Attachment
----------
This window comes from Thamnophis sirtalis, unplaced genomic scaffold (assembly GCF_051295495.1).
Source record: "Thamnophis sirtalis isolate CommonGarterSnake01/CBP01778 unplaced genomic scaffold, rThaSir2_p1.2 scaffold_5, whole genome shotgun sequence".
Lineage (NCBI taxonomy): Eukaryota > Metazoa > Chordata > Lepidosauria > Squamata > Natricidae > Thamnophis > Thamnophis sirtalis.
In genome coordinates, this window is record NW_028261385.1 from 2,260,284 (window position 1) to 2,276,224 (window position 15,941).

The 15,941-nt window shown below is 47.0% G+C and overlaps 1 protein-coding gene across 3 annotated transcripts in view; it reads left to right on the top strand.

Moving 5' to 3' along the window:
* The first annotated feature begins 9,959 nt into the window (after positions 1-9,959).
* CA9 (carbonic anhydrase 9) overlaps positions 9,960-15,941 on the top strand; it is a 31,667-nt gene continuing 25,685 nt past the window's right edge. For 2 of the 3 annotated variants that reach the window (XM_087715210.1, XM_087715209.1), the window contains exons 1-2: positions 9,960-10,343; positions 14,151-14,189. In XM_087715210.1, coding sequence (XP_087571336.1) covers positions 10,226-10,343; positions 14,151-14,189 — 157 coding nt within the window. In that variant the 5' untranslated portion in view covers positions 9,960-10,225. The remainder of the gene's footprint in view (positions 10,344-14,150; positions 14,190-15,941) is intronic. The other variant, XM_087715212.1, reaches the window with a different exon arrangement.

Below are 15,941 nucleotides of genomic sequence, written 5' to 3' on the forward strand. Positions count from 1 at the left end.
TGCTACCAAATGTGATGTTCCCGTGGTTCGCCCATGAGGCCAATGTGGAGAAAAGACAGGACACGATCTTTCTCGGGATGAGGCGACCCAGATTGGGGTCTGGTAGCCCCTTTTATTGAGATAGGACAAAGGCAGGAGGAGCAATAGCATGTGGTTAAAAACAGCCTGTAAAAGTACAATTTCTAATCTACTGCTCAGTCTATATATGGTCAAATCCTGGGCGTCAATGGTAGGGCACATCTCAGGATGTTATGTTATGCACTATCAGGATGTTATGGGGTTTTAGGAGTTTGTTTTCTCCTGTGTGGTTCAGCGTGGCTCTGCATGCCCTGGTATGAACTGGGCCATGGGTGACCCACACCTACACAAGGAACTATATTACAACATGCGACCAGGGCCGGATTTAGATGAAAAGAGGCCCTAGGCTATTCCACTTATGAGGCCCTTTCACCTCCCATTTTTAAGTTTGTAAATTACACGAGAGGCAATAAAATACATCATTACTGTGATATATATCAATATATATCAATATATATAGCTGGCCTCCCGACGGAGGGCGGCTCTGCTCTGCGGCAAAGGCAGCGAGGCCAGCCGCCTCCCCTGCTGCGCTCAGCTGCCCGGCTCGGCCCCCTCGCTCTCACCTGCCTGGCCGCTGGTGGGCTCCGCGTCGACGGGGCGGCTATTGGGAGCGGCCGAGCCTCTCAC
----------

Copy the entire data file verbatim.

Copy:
This window comes from Thamnophis sirtalis, unplaced genomic scaffold (assembly GCF_051295495.1).
Source record: "Thamnophis sirtalis isolate CommonGarterSnake01/CBP01778 unplaced genomic scaffold, rThaSir2_p1.2 scaffold_5, whole genome shotgun sequence".
Lineage (NCBI taxonomy): Eukaryota > Metazoa > Chordata > Lepidosauria > Squamata > Natricidae > Thamnophis > Thamnophis sirtalis.
In genome coordinates, this window is record NW_028261385.1 from 2,260,284 (window position 1) to 2,276,224 (window position 15,941).

The 15,941-nt window shown below is 47.0% G+C and overlaps 1 protein-coding gene across 3 annotated transcripts in view; it reads left to right on the top strand.

Moving 5' to 3' along the window:
* The first annotated feature begins 9,959 nt into the window (after positions 1-9,959).
* CA9 (carbonic anhydrase 9) overlaps positions 9,960-15,941 on the top strand; it is a 31,667-nt gene continuing 25,685 nt past the window's right edge. For 2 of the 3 annotated variants that reach the window (XM_087715210.1, XM_087715209.1), the window contains exons 1-2: positions 9,960-10,343; positions 14,151-14,189. In XM_087715210.1, coding sequence (XP_087571336.1) covers positions 10,226-10,343; positions 14,151-14,189 — 157 coding nt within the window. In that variant the 5' untranslated portion in view covers positions 9,960-10,225. The remainder of the gene's footprint in view (positions 10,344-14,150; positions 14,190-15,941) is intronic. The other variant, XM_087715212.1, reaches the window with a different exon arrangement.

Below are 15,941 nucleotides of genomic sequence, written 5' to 3' on the forward strand. Positions count from 1 at the left end.
TGCTACCAAATGTGATGTTCCCGTGGTTCGCCCATGAGGCCAATGTGGAGAAAAGACAGGACACGATCTTTCTCGGGATGAGGCGACCCAGATTGGGGTCTGGTAGCCCCTTTTATTGAGATAGGACAAAGGCAGGAGGAGCAATAGCATGTGGTTAAAAACAGCCTGTAAAAGTACAATTTCTAATCTACTGCTCAGTCTATATATGGTCAAATCCTGGGCGTCAATGGTAGGGCACATCTCAGGATGTTATGTTATGCACTATCAGGATGTTATGGGGTTTTAGGAGTTTGTTTTCTCCTGTGTGGTTCAGCGTGGCTCTGCATGCCCTGGTATGAACTGGGCCATGGGTGACCCACACCTACACAAGGAACTATATTACAACATGCGACCAGGGCCGGATTTAGATGAAAAGAGGCCCTAGGCTATTCCACTTATGAGGCCCTTTCACCTCCCATTTTTAAGTTTGTAAATTACACGAGAGGCAATAAAATACATCATTACTGTGATATATATCAATATATATCAATATATATAGCTGGCCTCCCGACGGAGGGCGGCTCTGCTCTGCGGCAAAGGCAGCGAGGCCAGCCGCCTCCCCTGCTGCGCTCAGCTGCCCGGCTCGGCCCCCTCGCTCTCACCTGCCTGGCCGCTGGTGGGCTCCGCGTCGACGGGGCGGCTATTGGGAGCGGCCGAGCCTCTCAC